Okta hack: GitHub repositories breached, source code stolen

Breach discovered after suspicious access to Okta’s code repositories

Okta hack: GitHub repositories breached, source code stolen

Okta, an American identity and access management service provider, has reported a breach by an unauthorized party. The company has disclosed on Wednesday that some of its source code has been stolen after code repositories on GitHub were accessed illegally at some point earlier this month.

Okta is an identity and access management platform that enables organizations to securely manage and administer user authentication across multiple applications, both in the cloud and on-premise.

It offers a range of features, including single sign-on (SSO), multi-factor authentication (MFA), adaptive risk policies, social login, automated user provisioning, and identity lifecycle management. Okta also provides an API platform for building custom integrations with third-party applications, as well as support for on-premise connections to legacy systems.

The incident

On December 21, Okta released a public statement for “sharing context and details around a recent security event.” The tip of the breach was provided by GitHub's owner Microsoft at the time. Despite having the source code leaked, the company states that there is no impact on its customers:[1]

There is no impact to any customers, including any HIPAA, FedRAMP or DoD customers. No action is required by customers

As soon as the San Francisco-based company learned about the intrusion, it immediately restricted all access to its Workforce Identity Cloud (WIC) repositories and suspended all integrations with applications from third parties.

Okta also said that it reviewed all the access points to software repositories performed recently to better understand the scope of the break-in, checked the recent code commits to ensure no alterations were committed by the perpetrators, and changed all credentials to the GitHub platform, and also reported the incident to the appropriate law enforcement agencies.

The cloud-based identity management platform said it does not rely on the confidentiality of its source code to protect its services, so it continues to run without interruptions and is as secure as ever.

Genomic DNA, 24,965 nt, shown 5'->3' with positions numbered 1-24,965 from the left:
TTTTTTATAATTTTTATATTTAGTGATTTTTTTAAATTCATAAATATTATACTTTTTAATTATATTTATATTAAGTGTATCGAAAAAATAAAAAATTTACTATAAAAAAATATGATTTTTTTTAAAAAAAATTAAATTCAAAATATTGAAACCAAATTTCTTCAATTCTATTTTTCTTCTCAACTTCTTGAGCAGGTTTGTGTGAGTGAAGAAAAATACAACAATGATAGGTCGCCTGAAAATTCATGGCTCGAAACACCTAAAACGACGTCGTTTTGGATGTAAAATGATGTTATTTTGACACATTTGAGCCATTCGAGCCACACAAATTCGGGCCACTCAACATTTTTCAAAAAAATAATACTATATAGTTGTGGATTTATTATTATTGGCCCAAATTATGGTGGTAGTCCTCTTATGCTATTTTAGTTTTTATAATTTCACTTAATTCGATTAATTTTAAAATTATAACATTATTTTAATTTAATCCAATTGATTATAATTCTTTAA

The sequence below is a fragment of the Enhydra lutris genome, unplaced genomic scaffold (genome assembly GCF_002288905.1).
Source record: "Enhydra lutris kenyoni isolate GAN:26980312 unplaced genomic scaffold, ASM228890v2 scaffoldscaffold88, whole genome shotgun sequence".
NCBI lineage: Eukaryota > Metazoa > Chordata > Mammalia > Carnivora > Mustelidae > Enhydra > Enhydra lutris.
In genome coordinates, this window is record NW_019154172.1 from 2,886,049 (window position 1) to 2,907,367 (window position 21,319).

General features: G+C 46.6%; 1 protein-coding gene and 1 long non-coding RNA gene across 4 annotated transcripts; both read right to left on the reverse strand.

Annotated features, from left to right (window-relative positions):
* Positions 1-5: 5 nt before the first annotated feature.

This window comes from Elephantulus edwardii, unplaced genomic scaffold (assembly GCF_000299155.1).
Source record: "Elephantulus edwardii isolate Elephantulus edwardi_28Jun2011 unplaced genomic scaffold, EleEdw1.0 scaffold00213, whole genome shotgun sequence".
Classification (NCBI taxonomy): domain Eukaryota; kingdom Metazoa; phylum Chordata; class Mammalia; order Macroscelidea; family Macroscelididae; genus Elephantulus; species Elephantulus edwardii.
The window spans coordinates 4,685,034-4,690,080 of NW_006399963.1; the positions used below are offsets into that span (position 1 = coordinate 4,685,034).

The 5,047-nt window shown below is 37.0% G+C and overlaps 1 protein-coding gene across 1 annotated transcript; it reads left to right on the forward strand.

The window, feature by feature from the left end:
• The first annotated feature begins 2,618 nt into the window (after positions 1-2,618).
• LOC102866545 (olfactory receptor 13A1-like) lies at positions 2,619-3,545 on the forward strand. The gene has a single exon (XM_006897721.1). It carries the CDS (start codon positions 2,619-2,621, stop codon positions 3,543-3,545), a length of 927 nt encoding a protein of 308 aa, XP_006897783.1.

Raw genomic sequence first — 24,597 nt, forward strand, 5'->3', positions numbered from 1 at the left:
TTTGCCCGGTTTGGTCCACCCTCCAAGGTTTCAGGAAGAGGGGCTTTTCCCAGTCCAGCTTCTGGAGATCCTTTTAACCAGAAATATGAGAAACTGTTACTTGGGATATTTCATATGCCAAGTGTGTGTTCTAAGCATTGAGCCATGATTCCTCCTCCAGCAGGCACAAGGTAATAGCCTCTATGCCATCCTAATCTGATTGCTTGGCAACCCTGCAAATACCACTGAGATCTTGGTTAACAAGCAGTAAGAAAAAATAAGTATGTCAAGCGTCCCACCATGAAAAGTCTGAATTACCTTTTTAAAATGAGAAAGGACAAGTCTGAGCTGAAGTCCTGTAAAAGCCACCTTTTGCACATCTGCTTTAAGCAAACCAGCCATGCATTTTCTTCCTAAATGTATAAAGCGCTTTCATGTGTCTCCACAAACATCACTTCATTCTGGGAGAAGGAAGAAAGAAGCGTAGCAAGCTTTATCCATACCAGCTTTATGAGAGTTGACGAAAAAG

Multiple security incidents involving Okta

Security breaches are never a good thing for any company. Such an occurrence can lead to the loss of valuable data, financial losses, and reputational damage. Companies should take preventive steps to protect their information from being accessed or stolen by malicious actors. Unfortunately, Okta has been under the radar of cybercriminals for a while now.

The first incident revolving around the company occurred in March 2022, when Lapsus$ hacking group claimed to have accessed customer information and company's administrative consoles. Cybercriminals started showing the screenshots of the stolen data on Telegram soon after.[2]

After briefly examining the claims, Okta soon confirmed that a hack had indeed taken place in late January 2022 and potentially impacted 2.5% of its customers – estimated to be around 375 organizations out of their 15,000+ customer base at the time. Later the same week, Okta admitted their misstep in not immediately disclosing the breach that had come from Sitel (Sykes), one of its third-party contractors.

In April, Okta ascertained that the breach in January had endured for “25 consecutive minutes” and its repercussions were minimal compared to what was initially predicted: only two customers were affected.

Auth0, which Okta acquired in 2021, suffered from a similar breach, when some of its source code repositories were stolen.

In August 2022, Group-IB uncovered a malicious attack known as “0tkapus”[3] that was designed to swipe users' Okta account information and two-factor authentication (2FA) codes from many companies, including Twilio and Cloudflare.

About the author
Gabriel E. Hall
Gabriel E. Hall - Passionate web researcher

Gabriel E. Hall is a passionate malware researcher who has been working for 2-spyware for almost a decade.

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